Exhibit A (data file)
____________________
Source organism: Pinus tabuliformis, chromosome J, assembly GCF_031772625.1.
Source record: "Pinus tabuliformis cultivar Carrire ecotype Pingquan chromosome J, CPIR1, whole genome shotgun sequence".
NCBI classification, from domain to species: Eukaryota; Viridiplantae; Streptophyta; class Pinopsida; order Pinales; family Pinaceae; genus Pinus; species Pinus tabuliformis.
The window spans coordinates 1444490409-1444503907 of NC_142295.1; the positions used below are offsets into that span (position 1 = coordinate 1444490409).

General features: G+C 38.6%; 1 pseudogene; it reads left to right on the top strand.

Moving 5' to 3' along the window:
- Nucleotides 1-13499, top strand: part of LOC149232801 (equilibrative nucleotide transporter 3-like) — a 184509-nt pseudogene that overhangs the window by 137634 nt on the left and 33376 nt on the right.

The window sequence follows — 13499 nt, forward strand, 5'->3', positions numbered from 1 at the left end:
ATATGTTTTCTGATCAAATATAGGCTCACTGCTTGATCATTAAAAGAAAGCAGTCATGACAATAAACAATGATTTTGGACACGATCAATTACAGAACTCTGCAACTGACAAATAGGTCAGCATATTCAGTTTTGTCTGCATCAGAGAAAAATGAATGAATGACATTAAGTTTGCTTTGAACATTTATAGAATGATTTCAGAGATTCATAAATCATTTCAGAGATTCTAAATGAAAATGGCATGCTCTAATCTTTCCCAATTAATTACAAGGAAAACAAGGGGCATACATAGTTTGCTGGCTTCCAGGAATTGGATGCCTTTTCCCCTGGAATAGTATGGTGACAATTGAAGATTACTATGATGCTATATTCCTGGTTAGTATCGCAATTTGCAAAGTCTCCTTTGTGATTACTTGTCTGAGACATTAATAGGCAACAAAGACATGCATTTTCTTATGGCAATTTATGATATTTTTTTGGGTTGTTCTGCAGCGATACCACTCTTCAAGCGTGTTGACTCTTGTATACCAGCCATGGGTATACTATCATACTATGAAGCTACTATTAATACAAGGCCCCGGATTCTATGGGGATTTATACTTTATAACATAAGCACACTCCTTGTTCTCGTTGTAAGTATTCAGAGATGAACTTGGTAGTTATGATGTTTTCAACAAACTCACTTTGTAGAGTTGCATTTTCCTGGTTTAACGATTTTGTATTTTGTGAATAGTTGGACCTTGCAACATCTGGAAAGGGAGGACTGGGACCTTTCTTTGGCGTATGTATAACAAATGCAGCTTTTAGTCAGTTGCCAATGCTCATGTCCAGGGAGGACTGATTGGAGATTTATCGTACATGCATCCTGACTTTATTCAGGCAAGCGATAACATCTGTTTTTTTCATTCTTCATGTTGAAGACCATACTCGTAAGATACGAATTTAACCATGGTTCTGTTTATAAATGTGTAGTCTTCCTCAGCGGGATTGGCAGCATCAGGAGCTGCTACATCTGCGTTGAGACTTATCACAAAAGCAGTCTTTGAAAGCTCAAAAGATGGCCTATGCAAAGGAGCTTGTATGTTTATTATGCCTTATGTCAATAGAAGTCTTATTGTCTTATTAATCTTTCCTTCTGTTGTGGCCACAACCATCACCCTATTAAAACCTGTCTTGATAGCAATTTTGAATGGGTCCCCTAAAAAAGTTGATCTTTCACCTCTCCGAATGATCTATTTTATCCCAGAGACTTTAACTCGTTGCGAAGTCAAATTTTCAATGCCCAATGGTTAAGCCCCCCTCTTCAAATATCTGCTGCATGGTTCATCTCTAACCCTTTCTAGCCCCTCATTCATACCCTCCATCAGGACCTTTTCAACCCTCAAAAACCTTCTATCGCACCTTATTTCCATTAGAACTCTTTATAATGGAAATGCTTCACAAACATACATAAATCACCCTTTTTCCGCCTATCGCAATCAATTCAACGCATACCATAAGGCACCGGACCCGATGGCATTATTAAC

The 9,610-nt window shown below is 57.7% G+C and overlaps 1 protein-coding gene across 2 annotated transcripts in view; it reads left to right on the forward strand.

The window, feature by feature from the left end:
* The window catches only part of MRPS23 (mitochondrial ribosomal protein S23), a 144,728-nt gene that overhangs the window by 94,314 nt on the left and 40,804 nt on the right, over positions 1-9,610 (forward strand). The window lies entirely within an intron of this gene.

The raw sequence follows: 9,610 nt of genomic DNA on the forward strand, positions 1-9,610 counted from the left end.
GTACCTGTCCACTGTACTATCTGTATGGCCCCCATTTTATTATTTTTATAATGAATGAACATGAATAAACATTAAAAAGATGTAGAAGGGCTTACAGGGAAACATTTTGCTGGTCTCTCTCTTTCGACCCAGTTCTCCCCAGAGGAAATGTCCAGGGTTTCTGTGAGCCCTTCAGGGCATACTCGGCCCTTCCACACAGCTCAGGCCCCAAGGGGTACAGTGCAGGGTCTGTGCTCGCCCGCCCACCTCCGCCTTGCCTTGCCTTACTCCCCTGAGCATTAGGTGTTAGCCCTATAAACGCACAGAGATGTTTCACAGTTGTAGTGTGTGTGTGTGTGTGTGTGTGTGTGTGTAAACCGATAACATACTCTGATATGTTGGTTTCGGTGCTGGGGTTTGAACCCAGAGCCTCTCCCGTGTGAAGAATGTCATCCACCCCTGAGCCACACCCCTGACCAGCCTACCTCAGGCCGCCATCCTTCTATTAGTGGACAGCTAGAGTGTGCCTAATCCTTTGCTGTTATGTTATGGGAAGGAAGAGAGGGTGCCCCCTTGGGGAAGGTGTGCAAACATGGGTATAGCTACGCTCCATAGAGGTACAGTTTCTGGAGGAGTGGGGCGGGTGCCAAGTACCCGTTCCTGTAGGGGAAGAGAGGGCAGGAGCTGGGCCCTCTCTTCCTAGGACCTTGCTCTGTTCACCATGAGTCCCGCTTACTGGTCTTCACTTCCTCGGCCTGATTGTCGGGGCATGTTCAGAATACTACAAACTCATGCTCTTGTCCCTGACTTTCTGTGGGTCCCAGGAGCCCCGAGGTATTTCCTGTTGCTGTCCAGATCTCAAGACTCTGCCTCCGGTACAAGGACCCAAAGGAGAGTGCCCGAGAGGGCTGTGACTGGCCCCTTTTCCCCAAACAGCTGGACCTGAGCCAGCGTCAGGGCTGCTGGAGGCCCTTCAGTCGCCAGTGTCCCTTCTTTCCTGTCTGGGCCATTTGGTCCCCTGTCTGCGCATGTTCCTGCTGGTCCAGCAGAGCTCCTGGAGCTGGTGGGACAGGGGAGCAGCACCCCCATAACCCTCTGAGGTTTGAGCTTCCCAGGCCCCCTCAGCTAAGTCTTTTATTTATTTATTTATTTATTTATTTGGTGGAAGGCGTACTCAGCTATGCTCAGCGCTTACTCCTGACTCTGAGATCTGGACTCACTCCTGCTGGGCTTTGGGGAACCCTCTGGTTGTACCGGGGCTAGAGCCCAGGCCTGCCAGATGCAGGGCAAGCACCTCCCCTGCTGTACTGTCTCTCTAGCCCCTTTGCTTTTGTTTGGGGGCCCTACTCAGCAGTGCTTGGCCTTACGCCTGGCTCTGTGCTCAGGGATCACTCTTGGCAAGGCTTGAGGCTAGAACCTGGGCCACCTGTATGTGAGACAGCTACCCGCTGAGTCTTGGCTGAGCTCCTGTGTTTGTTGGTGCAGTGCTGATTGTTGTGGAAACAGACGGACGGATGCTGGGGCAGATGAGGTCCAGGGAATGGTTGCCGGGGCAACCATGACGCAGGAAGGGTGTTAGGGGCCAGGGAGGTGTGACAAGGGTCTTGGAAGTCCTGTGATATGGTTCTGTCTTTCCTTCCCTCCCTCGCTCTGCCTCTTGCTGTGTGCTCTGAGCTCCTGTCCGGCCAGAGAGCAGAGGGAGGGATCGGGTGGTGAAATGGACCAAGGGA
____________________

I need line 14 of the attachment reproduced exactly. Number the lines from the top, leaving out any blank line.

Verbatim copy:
GTACCTGTCCACTGTACTATCTGTATGGCCCCCATTTTATTATTTTTATAATGAATGAACATGAATAAACATTAAAAAGATGTAGAAGGGCTTACAGGGAAACATTTTGCTGGTCTCTCTCTTTCGACCCAGTTCTCCCCAGAGGAAATGTCCAGGGTTTCTGTGAGCCCTTCAGGGCATACTCGGCCCTTCCACACAGCTCAGGCCCCAAGGGGTACAGTGCAGGGTCTGTGCTCGCCCGCCCACCTCCGCCTTGCCTTGCCTTACTCCCCTGAGCATTAGGTGTTAGCCCTATAAACGCACAGAGATGTTTCACAGTTGTAGTGTGTGTGTGTGTGTGTGTGTGTGTGTGTAAACCGATAACATACTCTGATATGTTGGTTTCGGTGCTGGGGTTTGAACCCAGAGCCTCTCCCGTGTGAAGAATGTCATCCACCCCTGAGCCACACCCCTGACCAGCCTACCTCAGGCCGCCATCCTTCTATTAGTGGACAGCTAGAGTGTGCCTAATCCTTTGCTGTTATGTTATGGGAAGGAAGAGAGGGTGCCCCCTTGGGGAAGGTGTGCAAACATGGGTATAGCTACGCTCCATAGAGGTACAGTTTCTGGAGGAGTGGGGCGGGTGCCAAGTACCCGTTCCTGTAGGGGAAGAGAGGGCAGGAGCTGGGCCCTCTCTTCCTAGGACCTTGCTCTGTTCACCATGAGTCCCGCTTACTGGTCTTCACTTCCTCGGCCTGATTGTCGGGGCATGTTCAGAATACTACAAACTCATGCTCTTGTCCCTGACTTTCTGTGGGTCCCAGGAGCCCCGAGGTATTTCCTGTTGCTGTCCAGATCTCAAGACTCTGCCTCCGGTACAAGGACCCAAAGGAGAGTGCCCGAGAGGGCTGTGACTGGCCCCTTTTCCCCAAACAGCTGGACCTGAGCCAGCGTCAGGGCTGCTGGAGGCCCTTCAGTCGCCAGTGTCCCTTCTTTCCTGTCTGGGCCATTTGGTCCCCTGTCTGCGCATGTTCCTGCTGGTCCAGCAGAGCTCCTGGAGCTGGTGGGACAGGGGAGCAGCACCCCCATAACCCTCTGAGGTTTGAGCTTCCCAGGCCCCCTCAGCTAAGTCTTTTATTTATTTATTTATTTATTTATTTGGTGGAAGGCGTACTCAGCTATGCTCAGCGCTTACTCCTGACTCTGAGATCTGGACTCACTCCTGCTGGGCTTTGGGGAACCCTCTGGTTGTACCGGGGCTAGAGCCCAGGCCTGCCAGATGCAGGGCAAGCACCTCCCCTGCTGTACTGTCTCTCTAGCCCCTTTGCTTTTGTTTGGGGGCCCTACTCAGCAGTGCTTGGCCTTACGCCTGGCTCTGTGCTCAGGGATCACTCTTGGCAAGGCTTGAGGCTAGAACCTGGGCCACCTGTATGTGAGACAGCTACCCGCTGAGTCTTGGCTGAGCTCCTGTGTTTGTTGGTGCAGTGCTGATTGTTGTGGAAACAGACGGACGGATGCTGGGGCAGATGAGGTCCAGGGAATGGTTGCCGGGGCAACCATGACGCAGGAAGGGTGTTAGGGGCCAGGGAGGTGTGACAAGGGTCTTGGAAGTCCTGTGATATGGTTCTGTCTTTCCTTCCCTCCCTCGCTCTGCCTCTTGCTGTGTGCTCTGAGCTCCTGTCCGGCCAGAGAGCAGAGGGAGGGATCGGGTGGTGAAATGGACCAAGGGA